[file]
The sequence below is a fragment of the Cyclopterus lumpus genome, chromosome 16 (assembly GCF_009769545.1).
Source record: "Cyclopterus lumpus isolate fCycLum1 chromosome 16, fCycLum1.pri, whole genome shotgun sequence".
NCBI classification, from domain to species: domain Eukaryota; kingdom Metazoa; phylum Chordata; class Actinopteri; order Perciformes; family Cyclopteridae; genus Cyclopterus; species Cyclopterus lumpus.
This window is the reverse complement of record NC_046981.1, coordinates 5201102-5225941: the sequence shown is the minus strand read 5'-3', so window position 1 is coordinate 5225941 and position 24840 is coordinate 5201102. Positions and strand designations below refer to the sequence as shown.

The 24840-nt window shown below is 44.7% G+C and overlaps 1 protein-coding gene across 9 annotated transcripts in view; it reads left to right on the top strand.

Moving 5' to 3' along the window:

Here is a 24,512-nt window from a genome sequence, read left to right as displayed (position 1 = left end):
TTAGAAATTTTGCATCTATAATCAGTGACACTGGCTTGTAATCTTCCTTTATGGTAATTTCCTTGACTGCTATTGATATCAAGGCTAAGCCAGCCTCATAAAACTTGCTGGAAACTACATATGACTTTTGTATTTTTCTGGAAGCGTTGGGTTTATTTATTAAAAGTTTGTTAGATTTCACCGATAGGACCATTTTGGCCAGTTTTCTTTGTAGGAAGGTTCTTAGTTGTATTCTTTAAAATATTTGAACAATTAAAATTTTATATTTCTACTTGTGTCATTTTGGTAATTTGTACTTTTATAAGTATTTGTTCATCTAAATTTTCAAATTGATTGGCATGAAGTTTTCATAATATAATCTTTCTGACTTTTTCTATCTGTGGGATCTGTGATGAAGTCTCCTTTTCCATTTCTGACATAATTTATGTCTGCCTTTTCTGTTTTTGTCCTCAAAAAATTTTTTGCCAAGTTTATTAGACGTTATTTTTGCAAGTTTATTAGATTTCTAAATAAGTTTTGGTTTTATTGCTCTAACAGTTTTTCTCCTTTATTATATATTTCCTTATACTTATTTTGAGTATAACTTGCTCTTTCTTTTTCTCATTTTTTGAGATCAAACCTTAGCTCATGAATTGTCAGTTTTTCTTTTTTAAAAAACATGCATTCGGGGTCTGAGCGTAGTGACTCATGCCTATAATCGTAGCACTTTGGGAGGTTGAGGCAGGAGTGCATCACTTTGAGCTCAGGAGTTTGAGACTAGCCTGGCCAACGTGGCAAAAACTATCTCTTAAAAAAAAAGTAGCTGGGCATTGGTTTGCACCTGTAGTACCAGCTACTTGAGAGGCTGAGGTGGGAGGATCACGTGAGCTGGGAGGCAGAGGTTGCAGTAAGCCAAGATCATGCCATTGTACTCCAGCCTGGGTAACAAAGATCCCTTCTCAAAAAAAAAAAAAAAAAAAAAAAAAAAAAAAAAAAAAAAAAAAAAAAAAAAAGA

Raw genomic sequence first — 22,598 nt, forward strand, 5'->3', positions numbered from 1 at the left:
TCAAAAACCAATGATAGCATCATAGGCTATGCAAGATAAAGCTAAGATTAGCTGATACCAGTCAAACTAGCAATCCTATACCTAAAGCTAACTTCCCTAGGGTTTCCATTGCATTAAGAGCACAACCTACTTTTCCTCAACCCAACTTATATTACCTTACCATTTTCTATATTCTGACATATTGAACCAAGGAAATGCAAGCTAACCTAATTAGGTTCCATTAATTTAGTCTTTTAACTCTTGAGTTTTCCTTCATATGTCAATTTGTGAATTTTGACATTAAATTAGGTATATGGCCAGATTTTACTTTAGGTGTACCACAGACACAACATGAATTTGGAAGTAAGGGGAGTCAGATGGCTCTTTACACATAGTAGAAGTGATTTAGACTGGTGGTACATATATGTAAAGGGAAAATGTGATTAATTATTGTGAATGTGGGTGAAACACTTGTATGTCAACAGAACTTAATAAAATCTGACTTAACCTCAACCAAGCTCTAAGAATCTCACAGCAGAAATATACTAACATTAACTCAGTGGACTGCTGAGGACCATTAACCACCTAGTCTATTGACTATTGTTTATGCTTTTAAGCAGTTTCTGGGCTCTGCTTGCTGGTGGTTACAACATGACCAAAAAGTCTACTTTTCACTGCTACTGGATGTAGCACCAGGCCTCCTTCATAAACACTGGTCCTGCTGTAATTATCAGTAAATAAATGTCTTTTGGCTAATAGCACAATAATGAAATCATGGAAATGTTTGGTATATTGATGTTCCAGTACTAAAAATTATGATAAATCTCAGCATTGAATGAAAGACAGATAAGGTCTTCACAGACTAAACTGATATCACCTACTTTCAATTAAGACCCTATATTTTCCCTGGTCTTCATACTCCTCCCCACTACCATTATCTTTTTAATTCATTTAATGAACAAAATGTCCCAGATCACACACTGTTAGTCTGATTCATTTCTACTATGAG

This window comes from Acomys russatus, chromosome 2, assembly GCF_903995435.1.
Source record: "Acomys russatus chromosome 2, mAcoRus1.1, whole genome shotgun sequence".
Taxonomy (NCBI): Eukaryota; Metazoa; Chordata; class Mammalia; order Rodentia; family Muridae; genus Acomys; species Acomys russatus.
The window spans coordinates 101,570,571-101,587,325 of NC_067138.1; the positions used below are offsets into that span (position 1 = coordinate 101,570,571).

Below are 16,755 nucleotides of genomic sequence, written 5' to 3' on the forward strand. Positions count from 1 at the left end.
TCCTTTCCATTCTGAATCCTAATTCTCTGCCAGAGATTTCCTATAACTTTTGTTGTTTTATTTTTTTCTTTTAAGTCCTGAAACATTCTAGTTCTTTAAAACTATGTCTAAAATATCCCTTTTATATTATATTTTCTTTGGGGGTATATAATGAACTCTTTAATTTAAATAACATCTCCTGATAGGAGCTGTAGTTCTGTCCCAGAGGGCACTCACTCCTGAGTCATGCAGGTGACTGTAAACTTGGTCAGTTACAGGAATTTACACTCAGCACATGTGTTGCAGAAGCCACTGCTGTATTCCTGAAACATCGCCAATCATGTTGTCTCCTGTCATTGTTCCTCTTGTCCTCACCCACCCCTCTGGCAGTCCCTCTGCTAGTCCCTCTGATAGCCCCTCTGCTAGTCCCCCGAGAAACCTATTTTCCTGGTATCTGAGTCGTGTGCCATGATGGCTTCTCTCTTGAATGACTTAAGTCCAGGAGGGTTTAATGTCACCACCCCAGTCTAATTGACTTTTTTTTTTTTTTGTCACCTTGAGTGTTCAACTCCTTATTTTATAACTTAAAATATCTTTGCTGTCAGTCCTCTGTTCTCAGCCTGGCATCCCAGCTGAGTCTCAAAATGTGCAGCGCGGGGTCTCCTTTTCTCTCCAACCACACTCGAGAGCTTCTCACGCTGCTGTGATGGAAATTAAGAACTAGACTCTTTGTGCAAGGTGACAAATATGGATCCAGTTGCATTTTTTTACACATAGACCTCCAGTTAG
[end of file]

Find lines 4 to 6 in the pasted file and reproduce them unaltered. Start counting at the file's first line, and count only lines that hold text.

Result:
This window is the reverse complement of record NC_046981.1, coordinates 5201102-5225941: the sequence shown is the minus strand read 5'-3', so window position 1 is coordinate 5225941 and position 24840 is coordinate 5201102. Positions and strand designations below refer to the sequence as shown.

The 24840-nt window shown below is 44.7% G+C and overlaps 1 protein-coding gene across 9 annotated transcripts in view; it reads left to right on the top strand.

Moving 5' to 3' along the window: